Roadtest: Mazda6

25 Mar 2019 | 02.21 pm

Roadtest: Mazda6

Strong contender in the sub-premium executive car segment

25 Mar 2019 | 02.21 pm

Mazda’s facelifted Mazda 6 has a luxury interior and can drive through corners like a sports GT, writes Mark Gallivan

 

By and large, facelifts bridge a gap by keeping a car looking fresh before the next new generation arrives. Not with Mazda. The latest Mazda 6, launched at the tail end of 2018, is more than a tweak. There’s a new front grille, new wheels, and a revised cabin with a new instrument panel and interior fittings with new soft-touch fabrics. And these improvements position the latest Mazda 6 as a strong contender in the sub-premium executive car segment.

There are fourteen different Mazda 6 saloons to choose from. Starting at €31,945 with the 2.0-litre Petrol, 145PS Executive SE manual up to 2.2-litre Diesel 184PS Platinum version with a six-speed auto transmission at €45,725.

The model tested was the 2.2-litre SKYACTIV-D Platinum six-speed manual at €40,495. My first impression of the exterior facelift is positive, as the Mazda 6 is one of the most graceful looking saloon cars available. The refreshed cabin is handsomely built and cleverly gathers all the primary controls into a centrally grouped collection of buttons and switches and a touchscreen within the centre of the dashboard.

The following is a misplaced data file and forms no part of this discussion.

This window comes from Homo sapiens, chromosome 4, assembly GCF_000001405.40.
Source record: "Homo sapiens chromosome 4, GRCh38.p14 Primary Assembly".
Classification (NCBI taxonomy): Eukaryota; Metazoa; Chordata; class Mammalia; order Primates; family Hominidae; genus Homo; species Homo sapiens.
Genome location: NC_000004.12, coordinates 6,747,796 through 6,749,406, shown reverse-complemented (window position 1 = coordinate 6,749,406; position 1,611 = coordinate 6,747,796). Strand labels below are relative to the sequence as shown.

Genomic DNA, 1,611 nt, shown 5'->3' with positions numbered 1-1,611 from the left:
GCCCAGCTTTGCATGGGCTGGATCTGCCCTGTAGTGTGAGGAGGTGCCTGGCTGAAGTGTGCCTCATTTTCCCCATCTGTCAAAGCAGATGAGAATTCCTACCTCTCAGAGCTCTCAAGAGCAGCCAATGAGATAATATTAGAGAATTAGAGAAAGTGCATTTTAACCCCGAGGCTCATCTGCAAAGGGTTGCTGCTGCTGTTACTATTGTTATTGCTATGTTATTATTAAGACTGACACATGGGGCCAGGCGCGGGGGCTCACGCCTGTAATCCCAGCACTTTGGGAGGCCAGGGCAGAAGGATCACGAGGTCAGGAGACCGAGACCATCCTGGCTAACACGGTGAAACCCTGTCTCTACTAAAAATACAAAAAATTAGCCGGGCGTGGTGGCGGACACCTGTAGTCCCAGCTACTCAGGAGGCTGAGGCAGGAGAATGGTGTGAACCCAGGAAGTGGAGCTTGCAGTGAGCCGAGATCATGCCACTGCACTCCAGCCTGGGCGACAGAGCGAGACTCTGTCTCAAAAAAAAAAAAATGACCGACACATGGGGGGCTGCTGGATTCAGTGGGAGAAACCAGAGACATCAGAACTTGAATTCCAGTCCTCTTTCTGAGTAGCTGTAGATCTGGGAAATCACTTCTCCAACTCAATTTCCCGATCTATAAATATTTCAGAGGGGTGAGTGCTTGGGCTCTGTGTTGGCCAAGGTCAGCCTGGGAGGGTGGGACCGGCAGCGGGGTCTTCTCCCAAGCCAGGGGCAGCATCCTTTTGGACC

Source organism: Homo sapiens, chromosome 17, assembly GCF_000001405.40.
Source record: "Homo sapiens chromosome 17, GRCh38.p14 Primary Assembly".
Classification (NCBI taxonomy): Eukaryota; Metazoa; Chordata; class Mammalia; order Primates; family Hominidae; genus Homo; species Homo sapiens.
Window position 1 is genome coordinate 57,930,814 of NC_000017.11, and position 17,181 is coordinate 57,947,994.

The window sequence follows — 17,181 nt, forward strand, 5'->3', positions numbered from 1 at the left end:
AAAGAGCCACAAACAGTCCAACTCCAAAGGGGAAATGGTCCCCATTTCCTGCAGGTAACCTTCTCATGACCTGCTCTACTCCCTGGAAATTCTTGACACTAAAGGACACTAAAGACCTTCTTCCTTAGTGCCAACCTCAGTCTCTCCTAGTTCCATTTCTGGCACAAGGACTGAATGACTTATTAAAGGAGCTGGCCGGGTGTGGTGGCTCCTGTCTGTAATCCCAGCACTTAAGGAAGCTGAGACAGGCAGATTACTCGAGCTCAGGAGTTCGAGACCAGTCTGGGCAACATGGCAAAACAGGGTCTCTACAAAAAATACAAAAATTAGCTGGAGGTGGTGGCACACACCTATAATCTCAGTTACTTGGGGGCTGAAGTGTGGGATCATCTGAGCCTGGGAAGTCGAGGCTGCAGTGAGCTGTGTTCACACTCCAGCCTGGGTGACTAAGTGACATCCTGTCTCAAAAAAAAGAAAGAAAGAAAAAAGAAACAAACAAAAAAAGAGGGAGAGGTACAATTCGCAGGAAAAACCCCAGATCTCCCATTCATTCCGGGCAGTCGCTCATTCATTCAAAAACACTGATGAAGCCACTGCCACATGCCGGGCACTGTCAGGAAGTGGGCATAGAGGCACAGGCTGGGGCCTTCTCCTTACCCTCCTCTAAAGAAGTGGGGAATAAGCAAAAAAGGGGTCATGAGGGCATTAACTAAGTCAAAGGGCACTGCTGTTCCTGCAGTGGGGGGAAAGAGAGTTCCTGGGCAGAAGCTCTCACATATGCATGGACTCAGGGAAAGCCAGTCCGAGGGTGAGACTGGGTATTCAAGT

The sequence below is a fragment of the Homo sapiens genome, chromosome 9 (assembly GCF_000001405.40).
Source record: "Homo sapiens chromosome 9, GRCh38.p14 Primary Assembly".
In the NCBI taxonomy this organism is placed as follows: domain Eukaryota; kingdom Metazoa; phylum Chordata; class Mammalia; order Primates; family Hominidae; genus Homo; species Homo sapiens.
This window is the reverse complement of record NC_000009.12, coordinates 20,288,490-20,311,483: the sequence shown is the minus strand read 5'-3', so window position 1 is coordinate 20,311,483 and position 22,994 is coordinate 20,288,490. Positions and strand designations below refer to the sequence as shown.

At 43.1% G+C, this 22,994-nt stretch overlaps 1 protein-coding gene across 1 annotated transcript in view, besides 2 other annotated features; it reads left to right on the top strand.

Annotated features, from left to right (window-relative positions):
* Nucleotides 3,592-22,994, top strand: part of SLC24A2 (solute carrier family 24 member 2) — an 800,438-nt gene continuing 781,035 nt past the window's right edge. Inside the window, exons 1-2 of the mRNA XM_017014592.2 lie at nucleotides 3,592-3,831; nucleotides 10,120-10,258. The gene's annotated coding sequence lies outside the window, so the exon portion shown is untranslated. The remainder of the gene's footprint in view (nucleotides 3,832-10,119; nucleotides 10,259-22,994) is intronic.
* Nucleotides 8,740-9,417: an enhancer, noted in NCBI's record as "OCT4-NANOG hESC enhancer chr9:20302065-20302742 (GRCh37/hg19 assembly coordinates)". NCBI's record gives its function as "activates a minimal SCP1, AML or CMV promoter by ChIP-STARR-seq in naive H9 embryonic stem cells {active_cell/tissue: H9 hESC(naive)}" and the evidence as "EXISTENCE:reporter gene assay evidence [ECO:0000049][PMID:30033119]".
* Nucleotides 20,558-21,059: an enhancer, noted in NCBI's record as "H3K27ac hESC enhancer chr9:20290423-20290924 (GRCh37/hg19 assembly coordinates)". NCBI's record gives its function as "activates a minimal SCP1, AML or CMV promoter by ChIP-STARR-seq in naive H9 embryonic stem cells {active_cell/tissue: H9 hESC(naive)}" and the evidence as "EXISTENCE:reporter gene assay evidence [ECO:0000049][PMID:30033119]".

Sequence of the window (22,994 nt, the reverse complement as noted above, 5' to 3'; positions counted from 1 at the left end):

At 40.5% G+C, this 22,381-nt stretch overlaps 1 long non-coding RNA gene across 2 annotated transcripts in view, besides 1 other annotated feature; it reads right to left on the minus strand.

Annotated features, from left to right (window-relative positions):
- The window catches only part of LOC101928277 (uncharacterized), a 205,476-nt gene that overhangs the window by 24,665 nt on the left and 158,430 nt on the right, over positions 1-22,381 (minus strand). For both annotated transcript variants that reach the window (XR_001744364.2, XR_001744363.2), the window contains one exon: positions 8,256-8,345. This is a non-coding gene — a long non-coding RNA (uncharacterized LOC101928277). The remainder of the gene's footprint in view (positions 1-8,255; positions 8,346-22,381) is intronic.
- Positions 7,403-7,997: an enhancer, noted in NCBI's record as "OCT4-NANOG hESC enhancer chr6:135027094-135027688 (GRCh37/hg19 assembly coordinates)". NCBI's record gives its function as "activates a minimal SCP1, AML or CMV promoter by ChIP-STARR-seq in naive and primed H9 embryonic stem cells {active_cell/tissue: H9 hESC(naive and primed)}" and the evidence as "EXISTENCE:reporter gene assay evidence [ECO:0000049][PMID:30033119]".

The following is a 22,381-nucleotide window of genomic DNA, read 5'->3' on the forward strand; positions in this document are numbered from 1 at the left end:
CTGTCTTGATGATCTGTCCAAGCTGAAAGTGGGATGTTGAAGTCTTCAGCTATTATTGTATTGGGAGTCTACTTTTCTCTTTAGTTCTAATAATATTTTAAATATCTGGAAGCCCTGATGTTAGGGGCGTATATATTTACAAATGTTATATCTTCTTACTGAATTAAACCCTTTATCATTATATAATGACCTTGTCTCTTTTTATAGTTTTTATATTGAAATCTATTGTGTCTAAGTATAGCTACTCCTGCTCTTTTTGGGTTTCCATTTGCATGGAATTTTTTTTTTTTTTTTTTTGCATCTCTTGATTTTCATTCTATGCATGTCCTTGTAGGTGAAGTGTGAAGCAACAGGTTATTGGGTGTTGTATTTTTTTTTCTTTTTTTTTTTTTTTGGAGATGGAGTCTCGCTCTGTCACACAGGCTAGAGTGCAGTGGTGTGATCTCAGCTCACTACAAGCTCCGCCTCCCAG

I had to double-check the exhaustive specification sheet that includes active safety, connectivity and convenience features to check if everything was actually in there. The overall execution is bordering on Lexus quality. A case in point: class rivals like the Ford Mondeo make the Mazda 6’s interior simply feel leagues ahead. Indeed BMW and Mercedes would be proud of the result at this price.

The test car was fitted with a six-speed manual gearbox and like all Mazdas it is precise to use. I would recommend the automatic gearbox, as it better suits the car’s relaxing cruising experience. While it is not a proper sports saloon, the Mazda 6 is wonderfully communicative car to drive, and commendably mimics a sports GT saloon feedback when tackling corners.

With Mazda’s G-Vectoring Control, body roll and the pitch is reduced by sensors that detect as little as one-tenth of a steering change and instantly reduces the engine’s torque, thus putting less forward weight on the front wheels. This, in turn, reduces the likelihood of front wheel understeer. So less corrective steering is required when driving through bends.

Thankfully, Mazda has steered away from adding overly firm damping to achieve this result, and the car retains the sufficiently firm but pleasingly cosseting ride that has delighted Mazda 6 owners for years.

For buyers who favour a Crossover or a small SUV, there is also the option of the Mazda 6 Tourer from €33,545. However, the Mazda 6 is far more pleasant to drive, and more comfortable to live with, than any similarly priced Crossover. As for exclusivity, 471 new Mazda 6s were sold during 2018, so that level of rarity may help seal the deal.

SPECIFICATIONS
Model Mazda 6
Engine 2.2 Litre Diesel four-cylinder, 6-Speed Manual, 150bhp
Price 2.2-litre SKYACTIV-D €40,595 (Range starts from €31,945)
Fuel 5.0L/100km
Road Tax €200 per annum
Verdict Facelifted Mazda 6 is now a sub- premium executive challenger.

 

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